The Making of "The Master"

Photo Credit: Getty Images
September 24th, 2012

The Making of "The Master"

-- "The Master" marks writer/director Paul Thomas Anderson's first film since "There Will Be Blood" in 2007. The auteur filmmaker has made such a name for himself with gems like "Magnolia" and "Boogie Nights" that any film from him is already considered something of an event among movie fans. The fact that it has been five years between films just puts so much more pressure on him to deliver with "The Master."

The film had its official world premier at the Venice Film Festival in September 2012, but the development of the film started 12 years before. That is when Anderson began writing the script, which, he said, had no real focus of plot in the beginning. He began piecing together different concepts he had heard of about spirituality, stories from actor Jason Robards on the set of "Magnolia" and the life stories of Scientology founder L. Ron Hubbard and writer John Steinbeck. When he put together all of these elements, the script for "The Master" finally began to take shape as it is today.

Anderson made several films while he was still writing "The Master" and deciding what tone the script would take. After more than a decade in his mind, the final script was finished and he was ready to begin pitching the project to prospective financers. In late 2009, rumors began to circle that Universal was about to give the project a green light to begin filming.

Originally, Universal showed an interest in financing the film, though it had a problem with some of Anderson's script. It is unknown exactly what problem it had with the script, though the potentially controversial story about Scientology was likely one of the culprits. The script ultimately passed, which meant that Anderson had to scramble to try and find another financer for the film, which already had lots of interest from top actors like Phillip Seymour Hoffman, who was tapped in the very early stages of the film to play the part of Lancaster Dodd.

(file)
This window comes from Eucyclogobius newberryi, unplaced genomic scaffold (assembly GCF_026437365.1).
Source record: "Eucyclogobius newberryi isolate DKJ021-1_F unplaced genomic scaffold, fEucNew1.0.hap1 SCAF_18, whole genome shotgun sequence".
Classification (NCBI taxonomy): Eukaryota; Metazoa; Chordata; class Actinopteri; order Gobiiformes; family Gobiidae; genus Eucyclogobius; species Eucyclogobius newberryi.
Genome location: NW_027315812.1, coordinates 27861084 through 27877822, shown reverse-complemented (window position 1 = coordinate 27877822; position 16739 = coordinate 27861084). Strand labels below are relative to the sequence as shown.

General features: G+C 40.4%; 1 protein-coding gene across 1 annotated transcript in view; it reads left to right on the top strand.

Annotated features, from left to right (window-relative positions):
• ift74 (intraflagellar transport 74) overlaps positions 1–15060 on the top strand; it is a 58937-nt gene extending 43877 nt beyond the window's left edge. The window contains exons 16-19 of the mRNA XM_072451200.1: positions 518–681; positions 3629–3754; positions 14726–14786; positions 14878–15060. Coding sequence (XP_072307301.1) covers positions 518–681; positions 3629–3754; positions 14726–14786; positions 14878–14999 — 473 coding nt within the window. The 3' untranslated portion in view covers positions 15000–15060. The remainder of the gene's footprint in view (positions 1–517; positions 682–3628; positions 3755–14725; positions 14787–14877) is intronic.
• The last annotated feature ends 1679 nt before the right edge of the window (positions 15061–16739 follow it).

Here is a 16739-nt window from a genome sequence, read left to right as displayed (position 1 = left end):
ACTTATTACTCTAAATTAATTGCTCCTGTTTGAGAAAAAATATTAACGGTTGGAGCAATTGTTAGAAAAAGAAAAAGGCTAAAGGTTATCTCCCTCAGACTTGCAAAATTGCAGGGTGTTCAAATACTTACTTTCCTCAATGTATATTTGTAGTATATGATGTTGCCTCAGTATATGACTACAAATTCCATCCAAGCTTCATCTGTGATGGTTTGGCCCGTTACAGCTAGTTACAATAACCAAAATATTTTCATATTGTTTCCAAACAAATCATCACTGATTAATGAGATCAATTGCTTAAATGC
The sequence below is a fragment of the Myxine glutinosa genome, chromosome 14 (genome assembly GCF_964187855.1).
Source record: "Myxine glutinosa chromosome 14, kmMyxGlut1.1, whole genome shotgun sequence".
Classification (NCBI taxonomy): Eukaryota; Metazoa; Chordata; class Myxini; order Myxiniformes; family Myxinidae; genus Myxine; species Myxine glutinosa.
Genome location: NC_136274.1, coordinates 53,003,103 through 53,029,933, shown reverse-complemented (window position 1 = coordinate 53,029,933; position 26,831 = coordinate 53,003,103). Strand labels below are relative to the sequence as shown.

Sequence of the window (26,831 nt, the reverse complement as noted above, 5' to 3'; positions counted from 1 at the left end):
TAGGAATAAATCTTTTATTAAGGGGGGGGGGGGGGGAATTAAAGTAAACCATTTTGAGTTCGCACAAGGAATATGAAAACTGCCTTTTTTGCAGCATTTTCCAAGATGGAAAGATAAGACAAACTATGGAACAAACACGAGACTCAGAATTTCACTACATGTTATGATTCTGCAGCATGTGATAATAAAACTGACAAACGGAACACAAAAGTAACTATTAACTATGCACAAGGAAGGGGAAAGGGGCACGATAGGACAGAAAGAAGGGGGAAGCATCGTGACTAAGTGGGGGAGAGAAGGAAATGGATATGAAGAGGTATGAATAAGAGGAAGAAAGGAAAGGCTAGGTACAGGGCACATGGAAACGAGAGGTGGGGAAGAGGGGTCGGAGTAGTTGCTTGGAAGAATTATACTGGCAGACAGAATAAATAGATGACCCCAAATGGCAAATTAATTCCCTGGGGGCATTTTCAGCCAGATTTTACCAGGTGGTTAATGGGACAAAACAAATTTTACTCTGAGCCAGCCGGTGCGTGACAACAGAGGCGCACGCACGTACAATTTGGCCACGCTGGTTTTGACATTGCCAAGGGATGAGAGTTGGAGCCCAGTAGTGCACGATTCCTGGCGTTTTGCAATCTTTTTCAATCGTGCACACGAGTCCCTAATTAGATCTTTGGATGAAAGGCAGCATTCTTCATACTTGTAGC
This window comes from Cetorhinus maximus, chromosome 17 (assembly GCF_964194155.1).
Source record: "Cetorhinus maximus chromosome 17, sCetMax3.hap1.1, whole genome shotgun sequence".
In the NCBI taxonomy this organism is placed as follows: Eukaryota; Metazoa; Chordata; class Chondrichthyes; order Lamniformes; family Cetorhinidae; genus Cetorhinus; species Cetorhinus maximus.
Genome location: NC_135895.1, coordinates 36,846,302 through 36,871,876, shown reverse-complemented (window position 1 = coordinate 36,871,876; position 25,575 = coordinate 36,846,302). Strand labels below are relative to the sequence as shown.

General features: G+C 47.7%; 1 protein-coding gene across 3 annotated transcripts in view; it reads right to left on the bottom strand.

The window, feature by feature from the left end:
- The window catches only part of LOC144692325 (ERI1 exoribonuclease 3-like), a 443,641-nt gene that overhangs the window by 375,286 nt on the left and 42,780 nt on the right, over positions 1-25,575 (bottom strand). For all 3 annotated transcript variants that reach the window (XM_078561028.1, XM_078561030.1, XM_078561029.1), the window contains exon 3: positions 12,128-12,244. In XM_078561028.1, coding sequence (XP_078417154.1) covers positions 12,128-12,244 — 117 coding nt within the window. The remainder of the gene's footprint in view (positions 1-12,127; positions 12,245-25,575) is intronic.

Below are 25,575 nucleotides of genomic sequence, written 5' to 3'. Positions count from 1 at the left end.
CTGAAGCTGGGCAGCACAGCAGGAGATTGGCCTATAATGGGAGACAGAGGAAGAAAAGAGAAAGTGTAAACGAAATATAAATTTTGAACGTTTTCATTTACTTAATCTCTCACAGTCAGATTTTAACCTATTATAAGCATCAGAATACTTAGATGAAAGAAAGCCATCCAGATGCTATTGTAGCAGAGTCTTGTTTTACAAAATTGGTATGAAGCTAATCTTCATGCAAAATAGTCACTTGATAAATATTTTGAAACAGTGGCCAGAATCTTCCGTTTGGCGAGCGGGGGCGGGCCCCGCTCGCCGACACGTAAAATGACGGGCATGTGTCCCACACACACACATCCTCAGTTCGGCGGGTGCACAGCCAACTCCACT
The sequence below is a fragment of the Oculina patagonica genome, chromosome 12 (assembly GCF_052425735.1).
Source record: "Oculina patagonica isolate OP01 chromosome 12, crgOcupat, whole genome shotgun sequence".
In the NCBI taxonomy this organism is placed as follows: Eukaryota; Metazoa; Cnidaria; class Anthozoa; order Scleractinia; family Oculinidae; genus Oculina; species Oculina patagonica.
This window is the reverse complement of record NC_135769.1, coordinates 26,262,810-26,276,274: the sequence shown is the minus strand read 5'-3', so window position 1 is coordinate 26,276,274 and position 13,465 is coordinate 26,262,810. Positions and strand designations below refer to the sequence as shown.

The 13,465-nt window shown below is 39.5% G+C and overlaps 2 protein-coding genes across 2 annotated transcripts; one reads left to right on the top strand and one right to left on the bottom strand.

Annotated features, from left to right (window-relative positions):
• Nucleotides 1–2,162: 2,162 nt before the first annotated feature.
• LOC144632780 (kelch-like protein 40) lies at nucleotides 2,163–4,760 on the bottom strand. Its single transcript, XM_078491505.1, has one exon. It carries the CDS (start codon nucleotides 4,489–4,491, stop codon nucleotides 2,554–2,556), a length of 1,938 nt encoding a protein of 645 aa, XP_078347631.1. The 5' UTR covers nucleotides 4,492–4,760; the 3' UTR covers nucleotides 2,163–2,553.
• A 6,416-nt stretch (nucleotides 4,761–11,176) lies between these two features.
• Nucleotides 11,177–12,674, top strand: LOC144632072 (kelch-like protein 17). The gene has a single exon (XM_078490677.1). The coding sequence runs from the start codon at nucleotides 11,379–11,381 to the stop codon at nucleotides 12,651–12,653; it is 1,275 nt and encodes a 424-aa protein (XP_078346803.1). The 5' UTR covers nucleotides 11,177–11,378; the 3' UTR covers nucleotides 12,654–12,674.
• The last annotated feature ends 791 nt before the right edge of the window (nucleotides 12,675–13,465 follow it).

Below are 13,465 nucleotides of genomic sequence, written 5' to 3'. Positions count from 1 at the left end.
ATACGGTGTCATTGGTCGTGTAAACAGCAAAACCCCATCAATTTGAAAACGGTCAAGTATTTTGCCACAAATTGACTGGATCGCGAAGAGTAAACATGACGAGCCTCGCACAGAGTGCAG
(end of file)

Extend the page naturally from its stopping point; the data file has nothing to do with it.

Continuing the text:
From December 2009 to February 2010, the film bounced between studios and production companies, with nobody fully committing. Many balked at the $35 million price tag, feeling that a drama like this was more appropriate for art house cinemas, meaning that it would probably get a somewhat limited release. A limited release makes it harder to recoup the budget and make a profit, so taking on the film was cost prohibitive for many production companies.

Despite the lack of financing, plans were still being made and parts were being cast. Hoffman had already committed to the film as one of the leads, but the other lead opposite him was up for grabs. Enter Jeremy Renner, who was fresh off an Academy Award nomination for his lead role in "The Hurt Locker." He was cast to play Freddie Sutton, a former WWII veteran who is suffering from post-traumatic stress disorder (PTSD) before anyone knew what that was. He gets mixed in with Dodd, who is basically founding a new religious movement that begins to take root in the United States.

Filming was scheduled to begin with Hoffman and Renner in August 2010 but had to be postponed. It wasn't until June 2011 that final financing was in place, allowing shooting of the movie to begin in earnest. By this time, Renner had to be replaced because he was already committed to filming "The Avengers" by then. Hoffman was still available, and Joaquin Phoenix was cast to replace Renner.

Principle photography commenced on Mare Island off the coast of California, then moved to nearby Vallejo, Sacramento and Berkeley. In all, Anderson and his crew filmed for three months before the shooting was finished. Anderson used cinematographer Mihai Malaimare Jr. instead of Robert Elswit, whom he had used for every movie he directed before "The Master." He asked guitarist Jonny Greenwood of Radiohead to compose the soaring score for the film. Greenwood had previously done the score for "There Will Be Blood" as well.

After months of post-production editing, the first trailer was released in May 2012. By August it was announced that the Venice Film Festival would mark the world premier of the much-anticipated film. Advance screenings across the United States after the festival were also announced, with fans clamoring for scarce tickets for the viewings. All of the years of buildup and hype seem to be paying off, as "The Master" is already being mentioned as an awards contender. It only took Anderson more than a decade to pull off the feat; although with strong performances and a great script, the final product on the screen looks almost effortless.